Said Ciarelli: "We weren't tired in those last sets, but we lacked focus and didn't talk about the next play. Then we made sure to do that and it really helped us to a lot."

    "You saw our guys fight," said Lewis head coach Dan Friend. "It took us a little longer than I wanted to settle down and get into the game. We needed to show how we got here and why got her and why we belong here and you saw that. You saw it go back and forth in the fourth and unfortunately we made an error at the end and they made a good play and that's how a game goes sometimes."

    In the opening semifinal, UCI hit .351 overall in the match and had 9 aces with just 11 serving errors. Penn State hit .246. The Anteaters (25-5) will be playing for their third NCAA crown, having won in it 2007 and 2009. The Nittany Lions, winners of the Eastern Intercollegiate Volleyball Association regular season and tournament titles, finished their season with a 23-6 mark.

    Connor Hughes added 10 kills for UCI, while teammate Carson Clark had 9 kills, 5 aces and 7 digs and Michael Brinkley had 15 aces.

    Joe Sunder and Nick Goodell each had 15 kills for Penn State, while Aaron Russell added 10 kills (hitting .474) and Connor Curry had 12 digs.

    In the first set, UC Irvine held a 10-7 lead, but Penn State worked its way back and used a 4-1 run to go up 20-16 for all the margin it needed. The Nittany Lions hit .367 in the set behind Goodell's 5 kills, while UCI hit at just a .100 clip despite Tillie's 7 kills.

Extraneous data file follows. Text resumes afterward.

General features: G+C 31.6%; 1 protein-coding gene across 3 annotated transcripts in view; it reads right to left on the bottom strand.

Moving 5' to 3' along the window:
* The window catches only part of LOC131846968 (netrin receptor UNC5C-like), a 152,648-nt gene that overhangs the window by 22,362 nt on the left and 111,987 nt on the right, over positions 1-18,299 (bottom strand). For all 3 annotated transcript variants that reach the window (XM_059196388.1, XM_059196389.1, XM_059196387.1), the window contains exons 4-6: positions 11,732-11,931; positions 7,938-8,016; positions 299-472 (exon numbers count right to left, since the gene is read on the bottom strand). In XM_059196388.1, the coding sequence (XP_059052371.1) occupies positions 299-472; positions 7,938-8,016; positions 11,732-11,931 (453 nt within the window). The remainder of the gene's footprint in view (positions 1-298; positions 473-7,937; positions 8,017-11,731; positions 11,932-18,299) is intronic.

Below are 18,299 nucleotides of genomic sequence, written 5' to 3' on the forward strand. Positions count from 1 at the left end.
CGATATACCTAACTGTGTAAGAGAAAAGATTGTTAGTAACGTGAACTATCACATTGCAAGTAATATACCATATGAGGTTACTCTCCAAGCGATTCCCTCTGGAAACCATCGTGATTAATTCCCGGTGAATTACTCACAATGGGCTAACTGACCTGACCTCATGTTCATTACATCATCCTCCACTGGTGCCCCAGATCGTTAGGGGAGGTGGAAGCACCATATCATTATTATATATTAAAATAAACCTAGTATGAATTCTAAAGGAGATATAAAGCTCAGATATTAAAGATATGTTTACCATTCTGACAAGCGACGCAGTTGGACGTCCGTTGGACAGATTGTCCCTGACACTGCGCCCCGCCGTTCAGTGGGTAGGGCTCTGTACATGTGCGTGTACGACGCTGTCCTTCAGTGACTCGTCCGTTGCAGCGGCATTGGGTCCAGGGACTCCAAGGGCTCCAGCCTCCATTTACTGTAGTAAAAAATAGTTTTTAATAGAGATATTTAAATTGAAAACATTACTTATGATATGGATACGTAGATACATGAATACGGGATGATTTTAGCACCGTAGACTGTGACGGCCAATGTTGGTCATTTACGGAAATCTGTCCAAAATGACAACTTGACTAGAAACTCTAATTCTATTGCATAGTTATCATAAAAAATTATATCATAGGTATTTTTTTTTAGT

It was all Anteaters throughout the second set, as UCI got out to a 5-2 lead and were never threatened while hitting .375 (Penn State hit just .194.). Clark served 2 aces in the set.

    It was more of the same and then some in the third set, as UC Irvine jumped out to a 7-4 edge and steadily pulled away. The Anteaters hit a blazing .552 in the set (Tillie had another 7 kills) and served 3 aces. Penn State hit only .160.

    The Nittany Lions roared back in the fourth set and built a 15-11 margin, but then the Anteaters stormed back themselves to tie it at 17-17 and then UCI took the lead for good with a 3-0 run to go up 21-18. UCI had 3 more aces in the set.

    "This was a great match," said UC Irvine head coach John Speraw. "Contrary to most people watching, it wasn't pretty and I loved that it wasn't pretty. We've been in the Final Four before and had some matches where we didn't play as well as we hoped to play and I felt like that's always been a great learning experience for us."

    Said Tillie: "We were fired up at the beginning. We made some errors in the first set and looked at each other, and after the start of the second we were ready to go. We got fired up and played our game a little more."

    "I thought UC Irvine showed some resiliency in the game four comeback and wouldn't let us take control," said Penn State head coach Mark Pavlik. "The match itself was one of the stranger matches I've seen. We knew it'd be streaky. I thought Irvine did a better job handling our serves over the course of the match. In game one, we out-passed and out-served them. I thought the winner would be the team that passed and served the best, and that held true."